Coronavirus Diaries is a series of dispatches exploring how the coronavirus is affecting people’s lives. For the latest public health information, please refer to the Centers for Disease Control and Prevention’s website. For Slate’s coronavirus coverage, click here.
Three days into my spring break, on March 11, my college announced that we were switching to online classes until further notice. I was home visiting my parents in Herndon, Virginia, a three-hour drive from William & Mary, where I’m a senior. I initially felt lucky and prepared; I’d brought home three bags of dirty laundry and most of my textbooks. I had my essentials—I could handle some additional time away from campus. Some of my peers, on the other hand, were traveling with bathing suits and beach gear.
Then on March 19, we got an email from the college’s president telling us that campus would be closed for the rest of the year, effectively canceling the remainder of my college experience, or at least the version that I had expected. Commencement week is still scheduled for May, and our president has made clear she knows how important an in-person graduation is. But who knows what will actually happen.
I am lucky. My parents can support me, while school closures and the loss of part-time jobs left others struggling to afford last-minute flights and scrambling to cover basic needs. After much campaigning by students, the college announced that we will be getting rebates on housing, meal plans, and parking decals, though we have the option to donate this money to the school to be used in an emergency aid fund for others. Students who really needed to were initially allowed to stay on campus, but then the residence halls closed. At the beginning of each semester, we all fill out emergency evacuation plans, thinking they are formalities that we need to complete for legal reasons. But in my time at William & Mary, we have had to use these emergency evacuation plans twice, first for Hurricane Florence in 2018, which kept us off campus for five days, and now for the pandemic.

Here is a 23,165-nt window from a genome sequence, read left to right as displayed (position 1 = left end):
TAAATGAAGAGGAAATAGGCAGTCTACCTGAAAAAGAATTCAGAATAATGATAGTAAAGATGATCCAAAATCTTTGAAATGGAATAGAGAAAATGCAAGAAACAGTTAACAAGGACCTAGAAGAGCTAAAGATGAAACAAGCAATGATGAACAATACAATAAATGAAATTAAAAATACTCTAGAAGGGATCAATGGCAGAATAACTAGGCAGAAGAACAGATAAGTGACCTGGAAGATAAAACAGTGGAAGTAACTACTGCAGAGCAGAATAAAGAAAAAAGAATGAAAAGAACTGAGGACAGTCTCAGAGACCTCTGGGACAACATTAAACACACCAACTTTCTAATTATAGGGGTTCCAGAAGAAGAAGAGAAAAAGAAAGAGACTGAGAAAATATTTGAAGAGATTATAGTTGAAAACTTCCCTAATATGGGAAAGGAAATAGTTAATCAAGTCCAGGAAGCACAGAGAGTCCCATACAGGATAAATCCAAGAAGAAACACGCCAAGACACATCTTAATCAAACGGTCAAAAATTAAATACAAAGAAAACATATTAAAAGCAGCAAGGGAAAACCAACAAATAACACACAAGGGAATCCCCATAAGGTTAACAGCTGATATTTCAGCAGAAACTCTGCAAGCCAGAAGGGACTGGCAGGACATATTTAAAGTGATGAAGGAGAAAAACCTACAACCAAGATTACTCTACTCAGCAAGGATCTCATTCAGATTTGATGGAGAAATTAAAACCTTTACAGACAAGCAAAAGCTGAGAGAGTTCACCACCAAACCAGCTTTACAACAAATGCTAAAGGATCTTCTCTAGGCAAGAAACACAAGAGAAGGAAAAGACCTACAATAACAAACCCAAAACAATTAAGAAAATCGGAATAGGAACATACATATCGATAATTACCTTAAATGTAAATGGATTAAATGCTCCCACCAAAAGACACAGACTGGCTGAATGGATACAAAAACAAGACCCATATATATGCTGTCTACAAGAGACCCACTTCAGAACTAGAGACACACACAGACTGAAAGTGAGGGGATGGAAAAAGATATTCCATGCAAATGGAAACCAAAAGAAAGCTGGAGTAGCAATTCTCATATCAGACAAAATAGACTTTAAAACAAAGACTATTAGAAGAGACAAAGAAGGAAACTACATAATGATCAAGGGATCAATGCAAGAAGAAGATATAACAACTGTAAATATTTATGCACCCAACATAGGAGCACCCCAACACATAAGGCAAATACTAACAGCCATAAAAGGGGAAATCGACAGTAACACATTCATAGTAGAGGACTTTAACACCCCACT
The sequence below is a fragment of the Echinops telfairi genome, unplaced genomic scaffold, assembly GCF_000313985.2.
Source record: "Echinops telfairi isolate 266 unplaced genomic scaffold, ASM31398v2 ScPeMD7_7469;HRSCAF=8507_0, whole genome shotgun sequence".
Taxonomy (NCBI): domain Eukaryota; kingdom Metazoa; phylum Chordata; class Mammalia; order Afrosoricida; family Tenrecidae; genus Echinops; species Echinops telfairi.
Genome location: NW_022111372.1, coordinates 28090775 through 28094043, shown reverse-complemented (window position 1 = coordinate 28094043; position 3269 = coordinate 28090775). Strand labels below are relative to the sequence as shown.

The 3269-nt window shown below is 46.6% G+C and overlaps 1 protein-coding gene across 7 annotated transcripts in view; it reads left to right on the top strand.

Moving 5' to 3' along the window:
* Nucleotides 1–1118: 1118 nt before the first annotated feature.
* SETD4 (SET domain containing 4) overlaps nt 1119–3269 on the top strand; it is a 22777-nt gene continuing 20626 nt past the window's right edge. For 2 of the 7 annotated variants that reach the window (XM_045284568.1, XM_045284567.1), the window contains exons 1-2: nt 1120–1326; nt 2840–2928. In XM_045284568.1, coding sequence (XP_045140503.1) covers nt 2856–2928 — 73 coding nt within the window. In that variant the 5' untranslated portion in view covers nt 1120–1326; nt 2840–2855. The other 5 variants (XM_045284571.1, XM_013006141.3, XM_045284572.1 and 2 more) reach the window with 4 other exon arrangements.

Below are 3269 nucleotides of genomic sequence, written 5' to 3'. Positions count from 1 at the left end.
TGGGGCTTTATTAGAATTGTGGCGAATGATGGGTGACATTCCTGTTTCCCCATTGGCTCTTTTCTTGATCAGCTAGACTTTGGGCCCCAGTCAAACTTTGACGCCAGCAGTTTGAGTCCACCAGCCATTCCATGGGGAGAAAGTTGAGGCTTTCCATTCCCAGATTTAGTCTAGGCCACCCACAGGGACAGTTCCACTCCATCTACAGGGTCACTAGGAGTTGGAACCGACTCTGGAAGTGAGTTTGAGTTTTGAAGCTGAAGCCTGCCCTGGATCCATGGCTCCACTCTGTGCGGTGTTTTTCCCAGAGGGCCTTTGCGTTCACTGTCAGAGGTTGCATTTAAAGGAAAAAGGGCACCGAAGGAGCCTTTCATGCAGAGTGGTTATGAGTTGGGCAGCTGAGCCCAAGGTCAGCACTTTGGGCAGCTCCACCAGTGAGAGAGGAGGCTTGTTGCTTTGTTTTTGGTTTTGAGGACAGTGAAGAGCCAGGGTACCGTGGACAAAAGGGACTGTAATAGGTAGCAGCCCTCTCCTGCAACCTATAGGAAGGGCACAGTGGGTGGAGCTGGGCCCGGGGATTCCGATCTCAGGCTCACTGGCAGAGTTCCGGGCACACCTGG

This is my first experience as an adult with widespread panic and crisis, as it is for many of my college peers. Just when we expected to be taking on the world of cover letters and adulthood, we’re turning to our parents and institutions for answers about what the world will be like in a few months. They don’t know what’s going to happen, either, and we’re too old for them to hide that fact.
I don’t remember 9/11, even though I grew up about 20 minutes from Dulles airport, where hijackers boarded the plane that they flew into the Pentagon. I was 3 years old at the time. My parents made a big pillow fort facing away from the footage on the living room television and let me watch The Little Mermaid to my heart’s content on a little television with a built-in VHS. With the coronavirus, my peers and I can’t be shielded from the news or its consequences. But even more so, as potential carriers of the virus, we cannot ignore our role in it. My friends and I have been talking about the huge responsibility we have of slowing the spread any way we can.
It made sense to close the school. With everyone coming back from spring break, someone was bound to bring the disease back. There is no isolating when you live in a 9-by-14 shoebox with a roommate and the closest thing you have to a kitchen is a Keurig coffee maker. And our student health center, sluggish under normal conditions, is not equipped to handle everyone getting sick at once, nor the staff shortages a highly infectious illness can cause—we learned this week that the medical director now has the coronavirus and is in quarantine. There are people in the community we need to protect: older professors; immunocompromised students; the residents of the town, Williamsburg, 20 percent of whom are over the age of 60. Even now, the county is the epicenter of the disease in Virginia. We would have just made things worse.